Also the authorization by Congress of the Central Valley project in California makes it necessary to conduct field examinations as to mineral in the central valleys of California and the surrounding bills.

There has been an increase in the number of timber trespass cases, and with the necessity of protecting watersheds and grazing lands, particularly in grazing districts, for the proper conservation of the grazing resources it is extremely important that this work be given all possible attention. It has been necessary to conduct a large number of investigations for the Division of Grazing, both as to applications for grazing permit and as to alleged grazing trespasses. For proper grazing administration it is extremely important that investigations as to grazing trespass be made promptly and without delay, as unless steps are taken to stop a trespass promptly grazing regulations is useless.

On June 30, 1935, there were pending in the four western field divisions 3,940 cases; during the fiscal year 1936, 8,678 cases were investigated, and yet, on June 30, 1936, there were pending 7,295 cases, so that the volume of pending work had almost doubled by the end of the year although more than twice the number of cases were investigated during the year than were pending at the beginning. It is impossible to handle the work, much of which provides a revenue to the United States, with the existing force. The increase of $26,100 provides for an addition of five special agents in the western field divisions. The sum necessary for personal services is $14,800. The increase provides for the purchase of five new automobiles in the amount of $3,000 and $2,500 for the operation, maintenance, and repair of same, including storage charges, and $5,800 for travel and per diem for the additional special agents, and for necessary inspection trips to the field by the Director and Assistant Director.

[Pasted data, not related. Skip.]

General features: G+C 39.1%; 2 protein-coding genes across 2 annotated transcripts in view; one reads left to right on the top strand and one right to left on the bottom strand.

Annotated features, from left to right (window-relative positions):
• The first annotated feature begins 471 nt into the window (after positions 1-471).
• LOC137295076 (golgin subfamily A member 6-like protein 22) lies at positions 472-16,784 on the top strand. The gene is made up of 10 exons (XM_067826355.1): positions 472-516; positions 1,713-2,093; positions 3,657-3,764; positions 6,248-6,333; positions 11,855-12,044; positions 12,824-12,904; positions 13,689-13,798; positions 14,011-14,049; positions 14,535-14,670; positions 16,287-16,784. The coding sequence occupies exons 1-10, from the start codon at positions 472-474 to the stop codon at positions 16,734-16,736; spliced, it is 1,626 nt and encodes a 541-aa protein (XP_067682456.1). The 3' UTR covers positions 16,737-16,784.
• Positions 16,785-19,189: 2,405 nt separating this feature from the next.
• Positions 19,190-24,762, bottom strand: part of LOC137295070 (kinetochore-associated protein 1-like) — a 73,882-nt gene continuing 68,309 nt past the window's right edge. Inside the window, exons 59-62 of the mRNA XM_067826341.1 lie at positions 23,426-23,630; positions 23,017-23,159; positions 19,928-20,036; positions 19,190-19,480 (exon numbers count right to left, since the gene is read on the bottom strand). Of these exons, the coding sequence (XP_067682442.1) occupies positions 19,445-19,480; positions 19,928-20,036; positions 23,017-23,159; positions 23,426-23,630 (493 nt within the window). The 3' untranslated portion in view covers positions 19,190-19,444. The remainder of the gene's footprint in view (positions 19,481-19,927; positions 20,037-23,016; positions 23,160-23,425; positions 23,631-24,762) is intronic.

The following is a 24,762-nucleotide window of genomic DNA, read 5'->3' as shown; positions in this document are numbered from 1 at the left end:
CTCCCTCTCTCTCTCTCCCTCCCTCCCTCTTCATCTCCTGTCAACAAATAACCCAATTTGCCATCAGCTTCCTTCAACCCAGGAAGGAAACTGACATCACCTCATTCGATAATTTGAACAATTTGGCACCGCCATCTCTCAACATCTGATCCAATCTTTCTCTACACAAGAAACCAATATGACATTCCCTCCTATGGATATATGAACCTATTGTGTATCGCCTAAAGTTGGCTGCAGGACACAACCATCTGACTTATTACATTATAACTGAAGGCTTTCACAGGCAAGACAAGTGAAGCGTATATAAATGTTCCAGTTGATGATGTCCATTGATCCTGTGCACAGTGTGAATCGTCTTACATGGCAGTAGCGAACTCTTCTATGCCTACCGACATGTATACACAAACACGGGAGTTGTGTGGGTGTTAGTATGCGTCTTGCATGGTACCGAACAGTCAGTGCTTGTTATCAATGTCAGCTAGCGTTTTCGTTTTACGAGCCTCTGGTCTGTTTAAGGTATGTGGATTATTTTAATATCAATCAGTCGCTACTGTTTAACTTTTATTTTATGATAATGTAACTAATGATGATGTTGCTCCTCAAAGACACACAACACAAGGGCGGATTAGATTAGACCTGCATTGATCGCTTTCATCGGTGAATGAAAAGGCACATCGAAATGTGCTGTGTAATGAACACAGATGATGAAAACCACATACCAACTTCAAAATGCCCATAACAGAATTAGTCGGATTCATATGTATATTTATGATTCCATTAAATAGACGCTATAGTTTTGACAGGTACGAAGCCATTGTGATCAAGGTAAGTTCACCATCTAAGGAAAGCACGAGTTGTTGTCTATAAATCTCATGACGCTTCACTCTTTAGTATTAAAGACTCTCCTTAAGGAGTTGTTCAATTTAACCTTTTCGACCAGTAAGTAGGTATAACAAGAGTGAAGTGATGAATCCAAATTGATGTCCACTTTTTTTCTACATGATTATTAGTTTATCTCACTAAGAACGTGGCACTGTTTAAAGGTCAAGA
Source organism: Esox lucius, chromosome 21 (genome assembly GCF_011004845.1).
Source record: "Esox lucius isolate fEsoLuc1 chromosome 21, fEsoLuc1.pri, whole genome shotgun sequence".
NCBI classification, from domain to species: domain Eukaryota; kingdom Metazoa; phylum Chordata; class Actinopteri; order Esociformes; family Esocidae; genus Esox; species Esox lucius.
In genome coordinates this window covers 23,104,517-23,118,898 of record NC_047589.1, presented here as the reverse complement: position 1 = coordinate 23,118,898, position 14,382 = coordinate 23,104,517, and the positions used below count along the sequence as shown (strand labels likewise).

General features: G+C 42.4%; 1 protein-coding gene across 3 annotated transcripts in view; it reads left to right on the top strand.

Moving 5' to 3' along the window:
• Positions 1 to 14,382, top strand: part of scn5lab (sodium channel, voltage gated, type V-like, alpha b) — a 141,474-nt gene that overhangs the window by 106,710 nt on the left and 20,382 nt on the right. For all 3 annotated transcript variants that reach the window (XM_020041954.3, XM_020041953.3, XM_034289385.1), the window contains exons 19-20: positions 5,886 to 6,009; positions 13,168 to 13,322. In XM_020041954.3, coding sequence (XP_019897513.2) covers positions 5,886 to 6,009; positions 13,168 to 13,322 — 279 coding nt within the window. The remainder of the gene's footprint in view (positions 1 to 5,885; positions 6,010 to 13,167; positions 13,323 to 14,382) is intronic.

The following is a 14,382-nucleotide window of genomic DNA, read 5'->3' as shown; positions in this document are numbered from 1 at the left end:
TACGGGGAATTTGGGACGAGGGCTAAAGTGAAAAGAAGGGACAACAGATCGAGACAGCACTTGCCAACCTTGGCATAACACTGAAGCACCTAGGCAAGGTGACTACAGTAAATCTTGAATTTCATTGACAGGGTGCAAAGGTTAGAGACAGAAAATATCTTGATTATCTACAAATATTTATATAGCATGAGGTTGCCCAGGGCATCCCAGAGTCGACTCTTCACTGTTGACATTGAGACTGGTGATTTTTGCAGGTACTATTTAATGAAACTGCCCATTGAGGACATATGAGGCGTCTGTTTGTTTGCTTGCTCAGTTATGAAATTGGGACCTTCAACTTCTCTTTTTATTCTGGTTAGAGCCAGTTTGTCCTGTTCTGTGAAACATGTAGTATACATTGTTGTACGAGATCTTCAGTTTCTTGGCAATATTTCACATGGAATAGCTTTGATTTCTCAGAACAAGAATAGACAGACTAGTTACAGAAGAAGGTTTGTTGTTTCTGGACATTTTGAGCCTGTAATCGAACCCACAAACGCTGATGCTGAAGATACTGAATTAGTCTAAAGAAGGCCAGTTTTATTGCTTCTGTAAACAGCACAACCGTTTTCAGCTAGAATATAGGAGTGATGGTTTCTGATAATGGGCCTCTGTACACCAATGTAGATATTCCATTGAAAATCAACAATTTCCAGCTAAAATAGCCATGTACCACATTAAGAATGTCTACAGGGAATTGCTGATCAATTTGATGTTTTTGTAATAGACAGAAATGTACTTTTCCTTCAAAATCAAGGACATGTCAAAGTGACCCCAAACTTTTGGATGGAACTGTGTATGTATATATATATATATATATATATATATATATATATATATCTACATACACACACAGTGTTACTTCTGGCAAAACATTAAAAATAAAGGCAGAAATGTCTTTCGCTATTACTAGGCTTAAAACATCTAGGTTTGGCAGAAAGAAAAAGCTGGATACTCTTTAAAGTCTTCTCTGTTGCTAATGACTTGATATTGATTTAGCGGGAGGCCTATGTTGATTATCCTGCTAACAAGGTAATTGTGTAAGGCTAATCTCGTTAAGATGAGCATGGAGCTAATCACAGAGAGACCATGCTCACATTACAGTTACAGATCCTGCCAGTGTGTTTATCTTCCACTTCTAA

SOURCES OF FUNDS FOR THE DIVISION OF INVESTIGATIONS

Mr. ScruGHAM. Is the Division of Investigations being paid in any way from funds other than the Interior Department appropriation at this time?

Mr. BURLEW. Yes, sir; the Secretary in 1933 consolidated all of the investigative activities of the Interior Department, of which there were, I believe, four or five, under one head, and appointed a director. The Bureau of the Budget later approved that, and Congress appropriated for it. Then the P. W. A. came into existence, and, the Secretary placed the P. W. A. investigative work, which was very large in volume, under this same director, so that we had a consolidated Division of Investigations for the Department of the Interior and for P. W. A.

Through the administrative policy, there was an intermixture of work performed by these special agents. In other words, the P. W. A. agent would do Interior Department work, or the Department agent would do P. W. A. work. As a matter of fact, through a lack of increase in funds for the Interior Department, over this period of years from 1933 there was more and more work being done by the P. W. A. for Interior.

Finally, when the former director of the division left the service, the Secretary wiped out the consolidation of the two divisions, so that he is now operating Interior under a director of investigations and P. W. A. under a director of investigations.

Now, through necessity, we have not yet been able to avoid using some P. W. A. special agents on Interior work, although we are conscientiously trying to do it. We were left with a staff of three people in Washington when this separation occurred.

Mr. SCRUGHAM. I can readily understand the importance of such a branch, and have no desire to cripple the work, but we would like a clear-cut delineation of what is to be paid from the Interior Department appropriation and what is to be paid from moneys of other activities.

FUNCTIONS OF THE DIVISION OF INVESTIGATION
Mr. BURLEW. I will say that this work has been going on in the
Interior Department for about 60 years, and it is not the keyhole
type of detective work at all.

This will show you the work performed
Mr. SCRUGHAM. Does that include audits?

Mr. BURLEW. It includes audits of concessionaires in parks, of į accounts in the Indian Service, and mineral investigations and home

stead investigations. The staff is composed mainly of lawyers, geologists, mining engineers, irrigation engineers, and auditors.

Mr. SCRUGHAM. How are the guardianship accounts handled in the Indian Service?

Mr. BURLEW. They are being audited by the Division of Investigations. In the eight guardianship accounts that we have so far audited, we found seven with irregularities, and we got an additional staff to perform that work. You see, the Interior staff had been allowed to remain on an even basis with practically no increase for about 4 years, so that we are very much handicapped now. We have, as I say, three people in Washington under the present appropriation for that work.